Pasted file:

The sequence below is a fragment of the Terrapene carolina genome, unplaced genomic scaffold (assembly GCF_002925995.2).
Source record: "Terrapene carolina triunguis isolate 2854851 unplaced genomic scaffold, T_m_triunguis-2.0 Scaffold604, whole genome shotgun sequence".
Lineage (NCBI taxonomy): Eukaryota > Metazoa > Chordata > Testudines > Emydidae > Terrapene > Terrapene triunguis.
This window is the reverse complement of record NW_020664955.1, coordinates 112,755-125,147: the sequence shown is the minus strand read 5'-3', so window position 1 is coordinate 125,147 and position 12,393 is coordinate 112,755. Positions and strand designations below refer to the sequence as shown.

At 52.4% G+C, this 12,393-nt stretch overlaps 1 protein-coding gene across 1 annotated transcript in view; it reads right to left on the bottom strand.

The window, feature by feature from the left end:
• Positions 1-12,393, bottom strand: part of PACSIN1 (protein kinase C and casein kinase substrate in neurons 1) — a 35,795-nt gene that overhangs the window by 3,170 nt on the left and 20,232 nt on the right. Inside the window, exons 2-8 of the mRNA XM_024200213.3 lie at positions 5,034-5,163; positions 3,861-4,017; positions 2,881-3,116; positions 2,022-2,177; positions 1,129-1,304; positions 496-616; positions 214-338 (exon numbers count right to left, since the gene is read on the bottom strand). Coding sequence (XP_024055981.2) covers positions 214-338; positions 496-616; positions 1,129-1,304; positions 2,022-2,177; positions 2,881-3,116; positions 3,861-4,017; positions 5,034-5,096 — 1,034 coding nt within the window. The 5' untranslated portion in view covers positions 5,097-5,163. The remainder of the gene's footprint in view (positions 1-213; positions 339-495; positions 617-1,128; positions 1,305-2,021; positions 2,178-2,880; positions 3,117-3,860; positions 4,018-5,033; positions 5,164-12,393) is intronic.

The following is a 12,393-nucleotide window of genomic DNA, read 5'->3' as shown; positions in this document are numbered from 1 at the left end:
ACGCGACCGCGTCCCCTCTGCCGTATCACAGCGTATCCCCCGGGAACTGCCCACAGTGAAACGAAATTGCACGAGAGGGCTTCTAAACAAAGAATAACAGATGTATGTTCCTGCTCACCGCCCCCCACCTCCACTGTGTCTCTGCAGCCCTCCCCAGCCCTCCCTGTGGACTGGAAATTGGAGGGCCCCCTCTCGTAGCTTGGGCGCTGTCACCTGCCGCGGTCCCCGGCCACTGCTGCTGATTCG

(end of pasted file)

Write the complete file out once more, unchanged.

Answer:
The sequence below is a fragment of the Terrapene carolina genome, unplaced genomic scaffold (assembly GCF_002925995.2).
Source record: "Terrapene carolina triunguis isolate 2854851 unplaced genomic scaffold, T_m_triunguis-2.0 Scaffold604, whole genome shotgun sequence".
Lineage (NCBI taxonomy): Eukaryota > Metazoa > Chordata > Testudines > Emydidae > Terrapene > Terrapene triunguis.
This window is the reverse complement of record NW_020664955.1, coordinates 112,755-125,147: the sequence shown is the minus strand read 5'-3', so window position 1 is coordinate 125,147 and position 12,393 is coordinate 112,755. Positions and strand designations below refer to the sequence as shown.

At 52.4% G+C, this 12,393-nt stretch overlaps 1 protein-coding gene across 1 annotated transcript in view; it reads right to left on the bottom strand.

The window, feature by feature from the left end:
• Positions 1-12,393, bottom strand: part of PACSIN1 (protein kinase C and casein kinase substrate in neurons 1) — a 35,795-nt gene that overhangs the window by 3,170 nt on the left and 20,232 nt on the right. Inside the window, exons 2-8 of the mRNA XM_024200213.3 lie at positions 5,034-5,163; positions 3,861-4,017; positions 2,881-3,116; positions 2,022-2,177; positions 1,129-1,304; positions 496-616; positions 214-338 (exon numbers count right to left, since the gene is read on the bottom strand). Coding sequence (XP_024055981.2) covers positions 214-338; positions 496-616; positions 1,129-1,304; positions 2,022-2,177; positions 2,881-3,116; positions 3,861-4,017; positions 5,034-5,096 — 1,034 coding nt within the window. The 5' untranslated portion in view covers positions 5,097-5,163. The remainder of the gene's footprint in view (positions 1-213; positions 339-495; positions 617-1,128; positions 1,305-2,021; positions 2,178-2,880; positions 3,117-3,860; positions 4,018-5,033; positions 5,164-12,393) is intronic.

The following is a 12,393-nucleotide window of genomic DNA, read 5'->3' as shown; positions in this document are numbered from 1 at the left end:
ACGCGACCGCGTCCCCTCTGCCGTATCACAGCGTATCCCCCGGGAACTGCCCACAGTGAAACGAAATTGCACGAGAGGGCTTCTAAACAAAGAATAACAGATGTATGTTCCTGCTCACCGCCCCCCACCTCCACTGTGTCTCTGCAGCCCTCCCCAGCCCTCCCTGTGGACTGGAAATTGGAGGGCCCCCTCTCGTAGCTTGGGCGCTGTCACCTGCCGCGGTCCCCGGCCACTGCTGCTGATTCG